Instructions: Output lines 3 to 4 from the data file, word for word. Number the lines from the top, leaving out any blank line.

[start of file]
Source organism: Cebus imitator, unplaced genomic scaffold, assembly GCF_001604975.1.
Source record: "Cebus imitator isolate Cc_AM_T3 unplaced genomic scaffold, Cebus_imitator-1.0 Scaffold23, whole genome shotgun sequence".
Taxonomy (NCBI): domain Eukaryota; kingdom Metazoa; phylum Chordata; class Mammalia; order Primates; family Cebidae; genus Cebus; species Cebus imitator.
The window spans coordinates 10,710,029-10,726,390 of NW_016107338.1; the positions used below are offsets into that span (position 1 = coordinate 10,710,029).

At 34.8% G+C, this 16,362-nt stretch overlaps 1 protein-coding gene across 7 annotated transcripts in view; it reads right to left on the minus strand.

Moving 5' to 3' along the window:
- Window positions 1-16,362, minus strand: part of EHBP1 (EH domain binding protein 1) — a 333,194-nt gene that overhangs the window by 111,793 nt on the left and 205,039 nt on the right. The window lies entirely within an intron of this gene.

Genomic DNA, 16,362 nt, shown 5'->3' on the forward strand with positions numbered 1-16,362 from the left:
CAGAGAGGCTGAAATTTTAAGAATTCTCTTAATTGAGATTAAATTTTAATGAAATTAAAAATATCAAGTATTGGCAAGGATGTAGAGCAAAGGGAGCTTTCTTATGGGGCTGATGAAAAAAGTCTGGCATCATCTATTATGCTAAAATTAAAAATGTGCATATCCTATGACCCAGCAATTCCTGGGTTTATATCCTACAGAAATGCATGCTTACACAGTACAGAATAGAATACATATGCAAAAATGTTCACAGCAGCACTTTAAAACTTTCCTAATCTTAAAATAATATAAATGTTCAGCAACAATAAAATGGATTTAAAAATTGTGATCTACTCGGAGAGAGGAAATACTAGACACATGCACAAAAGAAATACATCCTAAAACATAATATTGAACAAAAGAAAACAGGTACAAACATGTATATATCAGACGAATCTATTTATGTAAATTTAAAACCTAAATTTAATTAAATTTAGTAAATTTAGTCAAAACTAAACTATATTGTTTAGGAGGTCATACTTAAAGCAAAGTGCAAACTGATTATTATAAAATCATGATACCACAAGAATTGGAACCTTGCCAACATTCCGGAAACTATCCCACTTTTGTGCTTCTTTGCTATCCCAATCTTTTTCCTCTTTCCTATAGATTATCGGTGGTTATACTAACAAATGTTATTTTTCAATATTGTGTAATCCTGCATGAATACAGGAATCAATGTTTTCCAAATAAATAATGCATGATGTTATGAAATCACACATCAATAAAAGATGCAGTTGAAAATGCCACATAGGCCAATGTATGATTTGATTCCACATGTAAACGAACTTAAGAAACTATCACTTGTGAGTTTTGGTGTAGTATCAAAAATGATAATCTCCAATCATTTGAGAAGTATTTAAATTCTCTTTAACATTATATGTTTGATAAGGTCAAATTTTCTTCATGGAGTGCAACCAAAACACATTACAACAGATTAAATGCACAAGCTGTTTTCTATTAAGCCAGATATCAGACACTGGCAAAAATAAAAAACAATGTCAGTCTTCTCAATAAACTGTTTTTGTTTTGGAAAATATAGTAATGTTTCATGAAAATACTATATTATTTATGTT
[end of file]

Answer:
Taxonomy (NCBI): domain Eukaryota; kingdom Metazoa; phylum Chordata; class Mammalia; order Primates; family Cebidae; genus Cebus; species Cebus imitator.
The window spans coordinates 10,710,029-10,726,390 of NW_016107338.1; the positions used below are offsets into that span (position 1 = coordinate 10,710,029).